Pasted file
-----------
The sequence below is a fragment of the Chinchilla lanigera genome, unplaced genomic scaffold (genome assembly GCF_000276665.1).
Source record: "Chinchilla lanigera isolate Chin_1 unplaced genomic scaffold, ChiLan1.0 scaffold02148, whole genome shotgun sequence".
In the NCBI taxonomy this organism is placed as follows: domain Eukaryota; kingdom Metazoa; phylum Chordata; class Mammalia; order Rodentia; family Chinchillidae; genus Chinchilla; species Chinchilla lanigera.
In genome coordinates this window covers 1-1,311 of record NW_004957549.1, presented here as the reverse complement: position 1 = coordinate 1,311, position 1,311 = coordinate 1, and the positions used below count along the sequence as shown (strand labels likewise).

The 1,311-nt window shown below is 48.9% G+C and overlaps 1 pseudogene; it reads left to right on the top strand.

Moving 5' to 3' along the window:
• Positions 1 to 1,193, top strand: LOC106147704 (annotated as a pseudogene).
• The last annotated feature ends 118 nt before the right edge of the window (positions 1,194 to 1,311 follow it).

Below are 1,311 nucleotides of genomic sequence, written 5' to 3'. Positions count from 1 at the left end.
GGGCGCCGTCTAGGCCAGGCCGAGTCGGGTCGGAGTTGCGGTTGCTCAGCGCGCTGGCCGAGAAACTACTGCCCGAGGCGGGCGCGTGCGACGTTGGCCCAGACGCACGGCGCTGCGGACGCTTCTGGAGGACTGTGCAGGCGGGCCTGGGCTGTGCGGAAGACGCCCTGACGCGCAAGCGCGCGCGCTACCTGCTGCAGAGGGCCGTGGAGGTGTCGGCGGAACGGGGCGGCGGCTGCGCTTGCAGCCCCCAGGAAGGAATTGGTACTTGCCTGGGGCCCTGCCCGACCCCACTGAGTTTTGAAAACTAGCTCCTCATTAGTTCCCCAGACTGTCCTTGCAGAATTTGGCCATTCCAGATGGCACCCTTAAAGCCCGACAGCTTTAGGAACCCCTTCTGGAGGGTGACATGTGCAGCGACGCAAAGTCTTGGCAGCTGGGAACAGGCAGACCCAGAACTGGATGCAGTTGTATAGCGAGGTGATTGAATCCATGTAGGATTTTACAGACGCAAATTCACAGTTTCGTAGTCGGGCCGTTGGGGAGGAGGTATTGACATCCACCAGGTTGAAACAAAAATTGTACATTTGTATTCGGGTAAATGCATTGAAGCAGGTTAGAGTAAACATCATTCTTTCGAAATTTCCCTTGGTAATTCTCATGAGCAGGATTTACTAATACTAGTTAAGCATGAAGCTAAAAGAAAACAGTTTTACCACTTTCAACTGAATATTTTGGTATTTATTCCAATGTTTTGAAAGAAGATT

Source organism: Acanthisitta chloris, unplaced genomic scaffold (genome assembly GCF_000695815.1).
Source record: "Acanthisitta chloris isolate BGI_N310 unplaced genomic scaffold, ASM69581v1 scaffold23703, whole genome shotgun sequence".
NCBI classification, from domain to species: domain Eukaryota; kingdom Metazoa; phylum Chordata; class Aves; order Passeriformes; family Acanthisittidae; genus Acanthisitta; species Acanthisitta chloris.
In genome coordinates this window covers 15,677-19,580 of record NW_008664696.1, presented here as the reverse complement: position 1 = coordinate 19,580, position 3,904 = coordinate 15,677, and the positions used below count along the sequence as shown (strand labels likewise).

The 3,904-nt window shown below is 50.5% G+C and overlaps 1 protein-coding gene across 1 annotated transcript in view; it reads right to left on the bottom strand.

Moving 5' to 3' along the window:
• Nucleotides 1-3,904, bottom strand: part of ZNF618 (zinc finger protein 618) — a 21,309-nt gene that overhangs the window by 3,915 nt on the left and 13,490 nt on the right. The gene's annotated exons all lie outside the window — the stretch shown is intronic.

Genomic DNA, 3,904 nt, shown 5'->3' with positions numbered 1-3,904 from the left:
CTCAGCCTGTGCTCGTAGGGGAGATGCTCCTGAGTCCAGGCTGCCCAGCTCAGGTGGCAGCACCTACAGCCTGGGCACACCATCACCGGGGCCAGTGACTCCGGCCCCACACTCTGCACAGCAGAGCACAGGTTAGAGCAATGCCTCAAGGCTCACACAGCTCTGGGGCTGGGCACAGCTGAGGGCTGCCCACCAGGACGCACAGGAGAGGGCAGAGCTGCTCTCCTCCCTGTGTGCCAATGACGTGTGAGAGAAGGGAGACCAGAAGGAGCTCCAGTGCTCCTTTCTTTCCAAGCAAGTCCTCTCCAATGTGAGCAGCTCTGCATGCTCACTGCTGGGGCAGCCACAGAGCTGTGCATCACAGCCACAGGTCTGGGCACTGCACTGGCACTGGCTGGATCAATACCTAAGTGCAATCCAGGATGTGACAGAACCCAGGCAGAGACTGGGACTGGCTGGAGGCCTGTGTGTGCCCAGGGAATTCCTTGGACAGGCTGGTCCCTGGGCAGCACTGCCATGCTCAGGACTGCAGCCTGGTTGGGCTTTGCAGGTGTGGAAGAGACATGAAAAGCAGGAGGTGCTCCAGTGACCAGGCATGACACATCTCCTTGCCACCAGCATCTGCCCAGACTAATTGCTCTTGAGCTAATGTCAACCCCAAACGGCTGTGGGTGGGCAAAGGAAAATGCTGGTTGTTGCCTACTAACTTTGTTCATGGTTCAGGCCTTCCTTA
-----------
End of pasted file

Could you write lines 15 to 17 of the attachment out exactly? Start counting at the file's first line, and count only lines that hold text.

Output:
The 3,904-nt window shown below is 50.5% G+C and overlaps 1 protein-coding gene across 1 annotated transcript in view; it reads right to left on the bottom strand.

Moving 5' to 3' along the window:
• Nucleotides 1-3,904, bottom strand: part of ZNF618 (zinc finger protein 618) — a 21,309-nt gene that overhangs the window by 3,915 nt on the left and 13,490 nt on the right. The gene's annotated exons all lie outside the window — the stretch shown is intronic.